Premier Brian Pallister's Costa Rican multi-week vacation may be longer than what regular workers get, but some say senior managers, such as premiers, fill their down-time with work.

However much time he spends working, security experts say Pallister's computer and mobile device need strong protection if he wants to conduct provincial business overseas.

Pallister told the Canadian Press he would spend six to eight weeks this year at his home in the Central American country. When he was opposition leader, CBC revealed that he was out of the province about 240 days either en route to or in Costa Rica.

A statement from the NDP opposition says Pallister's choice to be out of the province for up to eight weeks is an indication of his priorities. 

"Families need to know that the premier is here at home, working for Manitobans," the NDP statement says.

The opposition doesn't have a problem with some time away from frozen Manitoba, but the length of Pallister's absence has drawn criticism.

"There is nothing wrong with taking a vacation, even in far-flung locations — but spending months at a time out of the country suggests that Manitoba families are not Pallister's top priorities," said the NDP.

Workaholics never shut off

With modern communications come the mobile office and the temptation to never shut down. A statement from Pallister's communications director Monday suggests his time in Costa Rica will be a mix of work and pleasure.

Olivia Baldwin-Valainis says with Manitoba's health minister in Ottawa today with federal provincial counterparts, Pallister is on top of what's going on.

"Today provides an example of these arrangements, while Manitoba's health and finance Ministers are in Ottawa fighting for a fair health funding partnership with the federal government. Premier Pallister has been in regular contact with Ministers and senior government staff throughout the day and has participated in dialogue with his counterparts from across the country on this important topic," Baldwin-Valainis wrote in an email.

"The Premier," Baldwin-Valainis says,"routinely works when he is away."

According to one human resource consultant, that's what happens to her clients when they try to go on vacation. Laptops and smartphones creep into leisure time.

Cissy Pau

HR consultant Cissy Pau says laptops and smart phones make vacations less play, more work. (Clear HR Consulting)

Cissy Pau at Clear HR consulting says technology encroaches on vacation time.

"That ability to turn off isn't there and work and vacation and all that melds together. So, on the surface, eight weeks, wow, that's double what most people get. Right? You can hear a lot of people saying that — I only get four weeks, two weeks, or three weeks. But how much is actually vacating?" Pau said.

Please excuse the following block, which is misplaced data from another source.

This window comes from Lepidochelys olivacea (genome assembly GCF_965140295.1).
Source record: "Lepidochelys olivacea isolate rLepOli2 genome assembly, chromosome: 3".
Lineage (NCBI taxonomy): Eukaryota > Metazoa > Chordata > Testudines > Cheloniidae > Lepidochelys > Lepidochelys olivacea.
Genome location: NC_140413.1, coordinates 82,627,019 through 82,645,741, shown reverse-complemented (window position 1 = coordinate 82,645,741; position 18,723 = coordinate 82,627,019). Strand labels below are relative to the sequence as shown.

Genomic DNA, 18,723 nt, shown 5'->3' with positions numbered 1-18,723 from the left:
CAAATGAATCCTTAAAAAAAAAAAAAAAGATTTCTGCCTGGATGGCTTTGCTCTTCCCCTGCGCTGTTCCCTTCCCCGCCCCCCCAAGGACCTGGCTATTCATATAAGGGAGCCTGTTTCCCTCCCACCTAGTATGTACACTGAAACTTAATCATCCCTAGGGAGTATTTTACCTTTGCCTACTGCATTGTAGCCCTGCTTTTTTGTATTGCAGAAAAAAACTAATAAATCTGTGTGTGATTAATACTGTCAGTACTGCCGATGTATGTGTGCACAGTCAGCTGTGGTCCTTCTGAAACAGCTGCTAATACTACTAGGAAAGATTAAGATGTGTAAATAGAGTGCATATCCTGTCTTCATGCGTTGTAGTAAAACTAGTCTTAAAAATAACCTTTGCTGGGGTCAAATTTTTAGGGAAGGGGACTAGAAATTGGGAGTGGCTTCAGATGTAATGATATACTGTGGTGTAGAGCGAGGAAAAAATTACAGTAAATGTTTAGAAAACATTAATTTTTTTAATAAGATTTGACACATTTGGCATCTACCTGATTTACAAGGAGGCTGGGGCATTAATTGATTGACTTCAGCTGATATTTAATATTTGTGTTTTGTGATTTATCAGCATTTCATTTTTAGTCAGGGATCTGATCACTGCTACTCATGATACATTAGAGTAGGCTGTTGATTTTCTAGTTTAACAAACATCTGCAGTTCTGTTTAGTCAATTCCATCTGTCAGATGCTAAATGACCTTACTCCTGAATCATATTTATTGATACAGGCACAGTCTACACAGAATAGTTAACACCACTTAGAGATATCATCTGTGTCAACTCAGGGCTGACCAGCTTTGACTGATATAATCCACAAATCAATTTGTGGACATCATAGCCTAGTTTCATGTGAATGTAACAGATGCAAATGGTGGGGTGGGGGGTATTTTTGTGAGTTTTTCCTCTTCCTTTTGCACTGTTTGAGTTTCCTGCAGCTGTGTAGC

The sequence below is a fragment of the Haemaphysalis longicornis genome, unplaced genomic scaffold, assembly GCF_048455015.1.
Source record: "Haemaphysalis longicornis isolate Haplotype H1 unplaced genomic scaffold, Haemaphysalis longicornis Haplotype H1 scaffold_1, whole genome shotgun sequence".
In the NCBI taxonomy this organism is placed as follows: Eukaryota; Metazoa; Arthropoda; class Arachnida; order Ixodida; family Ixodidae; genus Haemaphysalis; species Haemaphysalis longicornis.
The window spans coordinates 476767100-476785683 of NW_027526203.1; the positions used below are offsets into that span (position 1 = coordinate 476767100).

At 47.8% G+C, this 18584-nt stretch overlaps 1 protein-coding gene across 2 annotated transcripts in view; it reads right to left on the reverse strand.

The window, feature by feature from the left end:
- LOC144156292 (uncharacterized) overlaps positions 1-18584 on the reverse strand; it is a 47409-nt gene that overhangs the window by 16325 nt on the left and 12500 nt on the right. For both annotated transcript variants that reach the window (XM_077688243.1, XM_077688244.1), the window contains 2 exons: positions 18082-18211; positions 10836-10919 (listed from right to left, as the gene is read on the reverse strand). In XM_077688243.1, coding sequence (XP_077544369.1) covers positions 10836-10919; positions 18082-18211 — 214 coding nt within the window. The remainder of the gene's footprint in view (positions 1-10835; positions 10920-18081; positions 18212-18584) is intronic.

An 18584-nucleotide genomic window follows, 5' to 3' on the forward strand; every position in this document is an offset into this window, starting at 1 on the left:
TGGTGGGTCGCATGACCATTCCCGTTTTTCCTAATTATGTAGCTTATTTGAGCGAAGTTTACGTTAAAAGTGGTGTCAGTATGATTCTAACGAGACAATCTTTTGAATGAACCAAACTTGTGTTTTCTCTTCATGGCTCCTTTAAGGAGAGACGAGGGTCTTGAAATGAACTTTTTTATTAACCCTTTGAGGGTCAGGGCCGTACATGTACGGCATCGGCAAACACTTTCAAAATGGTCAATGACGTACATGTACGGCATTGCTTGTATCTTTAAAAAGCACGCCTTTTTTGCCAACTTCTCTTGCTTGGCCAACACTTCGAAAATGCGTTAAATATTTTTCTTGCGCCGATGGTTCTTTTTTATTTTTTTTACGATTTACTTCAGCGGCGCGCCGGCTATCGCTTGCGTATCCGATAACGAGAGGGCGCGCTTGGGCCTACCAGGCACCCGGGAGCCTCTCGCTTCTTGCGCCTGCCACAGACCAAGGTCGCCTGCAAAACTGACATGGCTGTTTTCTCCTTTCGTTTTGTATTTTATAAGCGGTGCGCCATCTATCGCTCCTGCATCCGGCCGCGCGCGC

Pau says the meaning of vacation time has changed in just a few years.

"Prior to the age of the smartphone technology and being so accessible, I think when people actually went away, like in your case, went away for eight weeks, they actually were away for eight weeks. Now you can be away for eight weeks, but you are working every day."

Working vacations require high security

Pallister's communications director says while he's away, the premier checks in frequently. 

"Measures are in place to ensure regular communication with the premier, including necessary briefings on urgent or emergent topics," wrote Olivia Baldwin-Valainis.

If that's the case and Pallister is working on a smartphone or laptop, it needs special protection.

"There is no question there is information in any government that someone out there can find some way to make use of for financial or political or other gain," said IT security expert Terry Ingoldsby.

Laptop

Security experts warn Pallister's devices will contain sensitive material and must be properly protected while away. (CBC News )

Ingoldsby's company, Amenaza Technologies, created software to protect the avionics on the F35 fighter. He says someone at the Province of Manitoba should be ensuring Pallister's devices are protected while he's out of the office.

"If I knew that there was a top security person managing that laptop, checking it, making sure, yep, configuration hasn't changed, we've got software on it that locks it down — it can only be used for these purposes, then I would say the incremental risks whether it's in his house or Costa Rica are not much different," Ingoldsby said.

But the security risks increase even if Pallister surfs the web while overseas, or if it goes out of his sight for awhile, such as at an airport. Especially if the computer isn't being monitored by IT security specialists. Ingoldsby says proper protection will slow a computer down, so non-technical people tend to turn it off when they want to check the weather or basketball scores.

"The big risk comes when non-technical, non-security people start making decisions because, well, somebody wants to get to the internet and this thing is ghastly slow — if I just turn this off it goes faster," Ingoldsby said.

Tim McCreight with Above Security went even further, suggesting all executives with sensitive information on their devices have to be very cautious.

"Laptops should be encrypted with an application that has at least 256-bit AES encryption, and preferably whole-disk encryption is applied. The laptop should have some form of tracking mechanism installed, to identify where the laptop is geographically and to allow the organization's security department the ability to track and/or disable the device should it be lost or stolen," McCreight wrote in an email.

Pallister's communication staff did not answer specifically if there are security measures in place to protect sensitive provincial information when he is in Costa Rica.